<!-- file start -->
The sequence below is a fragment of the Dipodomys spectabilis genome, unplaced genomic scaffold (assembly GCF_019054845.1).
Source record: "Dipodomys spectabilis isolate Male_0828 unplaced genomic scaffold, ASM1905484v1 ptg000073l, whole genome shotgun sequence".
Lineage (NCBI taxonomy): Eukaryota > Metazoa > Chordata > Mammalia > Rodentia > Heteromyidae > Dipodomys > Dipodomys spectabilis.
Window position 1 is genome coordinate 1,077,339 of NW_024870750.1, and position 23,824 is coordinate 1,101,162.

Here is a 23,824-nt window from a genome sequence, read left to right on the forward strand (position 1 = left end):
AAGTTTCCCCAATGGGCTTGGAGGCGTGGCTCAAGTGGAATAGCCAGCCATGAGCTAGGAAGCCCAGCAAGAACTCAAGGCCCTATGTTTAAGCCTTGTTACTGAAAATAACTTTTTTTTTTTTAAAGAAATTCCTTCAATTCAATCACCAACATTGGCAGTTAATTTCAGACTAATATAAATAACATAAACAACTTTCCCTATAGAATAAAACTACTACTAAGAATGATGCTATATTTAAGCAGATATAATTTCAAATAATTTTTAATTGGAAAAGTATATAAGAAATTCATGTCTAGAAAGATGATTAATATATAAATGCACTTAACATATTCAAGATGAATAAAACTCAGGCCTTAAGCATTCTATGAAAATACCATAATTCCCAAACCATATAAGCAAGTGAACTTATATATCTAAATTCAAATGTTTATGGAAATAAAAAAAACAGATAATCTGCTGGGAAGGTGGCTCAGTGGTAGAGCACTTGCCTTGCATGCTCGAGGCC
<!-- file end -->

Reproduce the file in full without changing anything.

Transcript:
The sequence below is a fragment of the Dipodomys spectabilis genome, unplaced genomic scaffold (assembly GCF_019054845.1).
Source record: "Dipodomys spectabilis isolate Male_0828 unplaced genomic scaffold, ASM1905484v1 ptg000073l, whole genome shotgun sequence".
Lineage (NCBI taxonomy): Eukaryota > Metazoa > Chordata > Mammalia > Rodentia > Heteromyidae > Dipodomys > Dipodomys spectabilis.
Window position 1 is genome coordinate 1,077,339 of NW_024870750.1, and position 23,824 is coordinate 1,101,162.

Here is a 23,824-nt window from a genome sequence, read left to right on the forward strand (position 1 = left end):
AAGTTTCCCCAATGGGCTTGGAGGCGTGGCTCAAGTGGAATAGCCAGCCATGAGCTAGGAAGCCCAGCAAGAACTCAAGGCCCTATGTTTAAGCCTTGTTACTGAAAATAACTTTTTTTTTTTTAAAGAAATTCCTTCAATTCAATCACCAACATTGGCAGTTAATTTCAGACTAATATAAATAACATAAACAACTTTCCCTATAGAATAAAACTACTACTAAGAATGATGCTATATTTAAGCAGATATAATTTCAAATAATTTTTAATTGGAAAAGTATATAAGAAATTCATGTCTAGAAAGATGATTAATATATAAATGCACTTAACATATTCAAGATGAATAAAACTCAGGCCTTAAGCATTCTATGAAAATACCATAATTCCCAAACCATATAAGCAAGTGAACTTATATATCTAAATTCAAATGTTTATGGAAATAAAAAAAACAGATAATCTGCTGGGAAGGTGGCTCAGTGGTAGAGCACTTGCCTTGCATGCTCGAGGCC